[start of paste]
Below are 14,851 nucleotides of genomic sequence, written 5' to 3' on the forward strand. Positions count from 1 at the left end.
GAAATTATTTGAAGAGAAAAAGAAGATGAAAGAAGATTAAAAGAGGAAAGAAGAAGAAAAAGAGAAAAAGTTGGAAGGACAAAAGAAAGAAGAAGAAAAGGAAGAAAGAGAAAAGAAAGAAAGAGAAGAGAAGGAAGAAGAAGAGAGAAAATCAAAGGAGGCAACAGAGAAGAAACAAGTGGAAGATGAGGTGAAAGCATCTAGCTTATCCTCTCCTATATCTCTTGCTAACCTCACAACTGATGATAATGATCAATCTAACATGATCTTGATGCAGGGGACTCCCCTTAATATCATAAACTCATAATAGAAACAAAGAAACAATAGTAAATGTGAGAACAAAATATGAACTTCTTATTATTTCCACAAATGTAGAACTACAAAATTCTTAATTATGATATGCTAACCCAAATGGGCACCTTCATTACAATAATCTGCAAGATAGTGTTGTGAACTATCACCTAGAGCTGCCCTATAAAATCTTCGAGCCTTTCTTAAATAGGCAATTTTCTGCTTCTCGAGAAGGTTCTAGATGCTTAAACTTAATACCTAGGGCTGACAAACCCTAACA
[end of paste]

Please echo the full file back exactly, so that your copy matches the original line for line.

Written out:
Below are 14,851 nucleotides of genomic sequence, written 5' to 3' on the forward strand. Positions count from 1 at the left end.
GAAATTATTTGAAGAGAAAAAGAAGATGAAAGAAGATTAAAAGAGGAAAGAAGAAGAAAAAGAGAAAAAGTTGGAAGGACAAAAGAAAGAAGAAGAAAAGGAAGAAAGAGAAAAGAAAGAAAGAGAAGAGAAGGAAGAAGAAGAGAGAAAATCAAAGGAGGCAACAGAGAAGAAACAAGTGGAAGATGAGGTGAAAGCATCTAGCTTATCCTCTCCTATATCTCTTGCTAACCTCACAACTGATGATAATGATCAATCTAACATGATCTTGATGCAGGGGACTCCCCTTAATATCATAAACTCATAATAGAAACAAAGAAACAATAGTAAATGTGAGAACAAAATATGAACTTCTTATTATTTCCACAAATGTAGAACTACAAAATTCTTAATTATGATATGCTAACCCAAATGGGCACCTTCATTACAATAATCTGCAAGATAGTGTTGTGAACTATCACCTAGAGCTGCCCTATAAAATCTTCGAGCCTTTCTTAAATAGGCAATTTTCTGCTTCTCGAGAAGGTTCTAGATGCTTAAACTTAATACCTAGGGCTGACAAACCCTAACA